The shared values, beliefs and perspectives within a give culture can be seen through the acceptable behaviours in that society. With regards to education in a Western culture, a good student displays these common behaviours because they are reinforced and taught by parents, teachers, and peers. Some of these behaviours within a school setting would be sitting quietly, sitting still, being able to work independently and within a group setting, participating in the activity/lesson that is given, listen to instructions then work accordingly, be presentable, use proper grammar, share, and the list goes on. Although not all these behaviours are “bad” as in they do not really harm anyone (ex. it’s nice to share and really, that benefits everyone), a lot of these ways of acting in a school setting are the expectations for all which would be challenging for those who don’t speak english as their first language, like to challenge everything you say, have a physical or mental impairment, or come from a low socio-economic family (bad hygiene, bad manners, may be violent because of lack of parental support etc). When student deviate from these behaviours they are told to behave and conform to the common shared knowledge about how to “properly” act.
Because of commonsense, it is impossible to see the big picture unless you’re looking for it. The idea of partial knowledge contributes to this fact because we may be blinded by how we are suppose to behave and not understand different perspectives and most of all, different circumstances. Opportunities are lost for those who do not fall into these shared beliefs because they are told to oppress their thoughts and feelings in order to be more like the common white folk. Obviously I am stating general assumptions about common sense and I know many people challenge these ideals and standards which leads me to the idea of troubling knowledge… As much as I agree with critical education pedagogy, I see some challenges/critics for Kumashiro’s approach.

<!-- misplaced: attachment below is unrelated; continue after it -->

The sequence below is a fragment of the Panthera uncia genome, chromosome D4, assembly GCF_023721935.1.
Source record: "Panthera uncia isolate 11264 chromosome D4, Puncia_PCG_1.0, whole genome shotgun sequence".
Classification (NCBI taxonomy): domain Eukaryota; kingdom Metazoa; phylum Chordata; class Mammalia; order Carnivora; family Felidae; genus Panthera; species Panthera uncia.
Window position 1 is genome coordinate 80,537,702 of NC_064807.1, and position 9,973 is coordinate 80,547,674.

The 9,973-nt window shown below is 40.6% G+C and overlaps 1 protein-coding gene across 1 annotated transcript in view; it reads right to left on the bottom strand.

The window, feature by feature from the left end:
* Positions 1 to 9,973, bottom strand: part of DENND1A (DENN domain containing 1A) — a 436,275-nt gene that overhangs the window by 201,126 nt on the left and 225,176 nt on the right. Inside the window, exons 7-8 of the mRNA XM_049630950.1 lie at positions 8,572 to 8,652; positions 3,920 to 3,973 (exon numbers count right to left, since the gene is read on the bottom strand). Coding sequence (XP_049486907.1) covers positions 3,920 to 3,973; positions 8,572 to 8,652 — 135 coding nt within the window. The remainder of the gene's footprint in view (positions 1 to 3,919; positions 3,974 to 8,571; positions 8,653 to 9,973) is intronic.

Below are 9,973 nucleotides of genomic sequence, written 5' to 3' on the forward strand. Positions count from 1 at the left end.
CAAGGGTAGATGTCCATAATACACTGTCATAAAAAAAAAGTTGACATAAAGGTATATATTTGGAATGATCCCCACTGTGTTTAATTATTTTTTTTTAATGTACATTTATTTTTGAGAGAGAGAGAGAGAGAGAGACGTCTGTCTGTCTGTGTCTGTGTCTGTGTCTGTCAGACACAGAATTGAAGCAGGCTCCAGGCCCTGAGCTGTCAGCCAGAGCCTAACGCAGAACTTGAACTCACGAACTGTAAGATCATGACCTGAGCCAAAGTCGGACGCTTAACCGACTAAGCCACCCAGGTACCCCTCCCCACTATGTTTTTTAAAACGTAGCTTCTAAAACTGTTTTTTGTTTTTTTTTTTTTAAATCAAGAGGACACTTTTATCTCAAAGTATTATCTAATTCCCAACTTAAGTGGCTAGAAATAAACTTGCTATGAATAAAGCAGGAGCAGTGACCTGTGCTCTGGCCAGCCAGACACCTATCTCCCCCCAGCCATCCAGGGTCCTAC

Challenges of teaching through crisis:
- Students are in vulnerable stages in their lives and may feel overwhelmed and utterly confused – their abstract thought process may not yet be fully developed
- Dealing with traditionalist colleagues and parents
- Deconstructing and recreating paradigms does not happen over night
I most definitely don’t have the solutions, by I have resources to get there. I get what Kumashiro is saying, and as someone who is interested in anti-oppressive education, I see it as basically taking the most vulnerable and innocent and socializing them in a way that contradicts their comfortable beliefs and the way they see the world in hopes to create critical thinkers and awareness.